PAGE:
Introgression vs. isolationArtificial hybridizationAtavismIsolation of populationsPopulation size and changes in variabilityEvolutionary effects of dioecyEffects of human selection on sexual expression for different products - Seeds, fibers, marijuana and hashish Sexual dimorphism and selectionPhenotypic changes during domestication - Seeds, fibers and inflorescencesDirectional evolutionary changesCannabinoid profileTiming of floral maturationEvolution of cannabinoid phenotypesGeographical distribution of cannabinoid phenotypesNorth America; Western Europe; Eastern Europe; Central America and the Caribbean; South America; Middle East; East Asia;
Indian Subcontinent; Southeast Asia; Equatorial Africa; South and East AfricaSummary and conclusionsChapter 3: Cultural Diffusion of Cannabis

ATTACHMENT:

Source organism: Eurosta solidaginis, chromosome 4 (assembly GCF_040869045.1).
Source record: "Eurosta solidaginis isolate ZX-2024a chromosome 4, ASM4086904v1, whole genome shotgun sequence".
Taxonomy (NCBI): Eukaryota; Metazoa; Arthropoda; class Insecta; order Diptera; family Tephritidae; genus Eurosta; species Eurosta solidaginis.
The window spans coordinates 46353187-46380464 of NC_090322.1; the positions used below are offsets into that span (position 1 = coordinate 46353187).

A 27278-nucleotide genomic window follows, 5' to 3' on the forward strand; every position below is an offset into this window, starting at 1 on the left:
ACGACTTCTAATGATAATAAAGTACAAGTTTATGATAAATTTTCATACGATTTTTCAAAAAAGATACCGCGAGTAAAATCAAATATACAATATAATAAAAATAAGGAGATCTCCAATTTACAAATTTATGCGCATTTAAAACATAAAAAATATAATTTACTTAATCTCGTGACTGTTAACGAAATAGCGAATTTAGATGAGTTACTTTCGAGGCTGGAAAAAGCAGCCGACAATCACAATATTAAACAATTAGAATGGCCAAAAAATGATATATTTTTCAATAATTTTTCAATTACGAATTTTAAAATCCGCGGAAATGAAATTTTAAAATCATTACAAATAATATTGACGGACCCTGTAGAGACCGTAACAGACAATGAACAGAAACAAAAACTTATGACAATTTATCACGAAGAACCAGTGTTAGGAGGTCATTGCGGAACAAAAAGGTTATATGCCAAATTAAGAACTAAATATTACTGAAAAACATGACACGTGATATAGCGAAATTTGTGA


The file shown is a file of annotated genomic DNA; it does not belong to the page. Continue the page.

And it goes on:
IntroductionMethodology: The multidisciplinary approachTypes of archaeobotanical evidence for CannabisSeeds, fibers, pollen, fiber and seed impressions, other carbonized remains, chemical analysis and phytolithsWritten records of Cannabis presence and useNon-human agencies affecting the geographical range of Cannabis Human impact on the dispersal and expanding geographical range of CannabisEarly relationships among humans and Cannabis in Central AsiaFishing and hempHemp, humans and horses in EurasiaScythians and CannabisArchaeological and historical evidence for the spread of CannabisDiffusion throughout East AsiaDiffusion from northeastern China into Korea and JapanDiffusion into South AsiaArchaeobotanical evidence from South AsiaDiffusion into Southwest Asia and EgyptDiffusion into Europe and the MediterraneanRomania, Bulgaria, Hungary, Poland, Baltic region, Finland, Austria, Czech Republic and Slovakia, Germany, Switzerland, Northern France, Iberian Peninsula, Netherlands, Sweden, Norway, Denmark, British Isles, and the MediterraneanDispersal phases within and beyond EurasiaPhase One: Primary dispersal across Eurasia – ca. 10,000 to 2000 BPPhase Two: Spread into Africa and Southeast Asia - ca. 2000 to 500 BPPhase Three: Migration to the New World - 1545 to 1800 Phase Four: Migration to the New World - 1800 to 1945 Phase Five: Migration after the Second World War - 1945 to 1990Phase Six: Artificial environments and the proliferation of industrial hemp – 1990 to the presentSummary and conclusions: Cannabis' dispersal from an evolutionary point of viewChapter 4: History of Cannabis Use for Fiber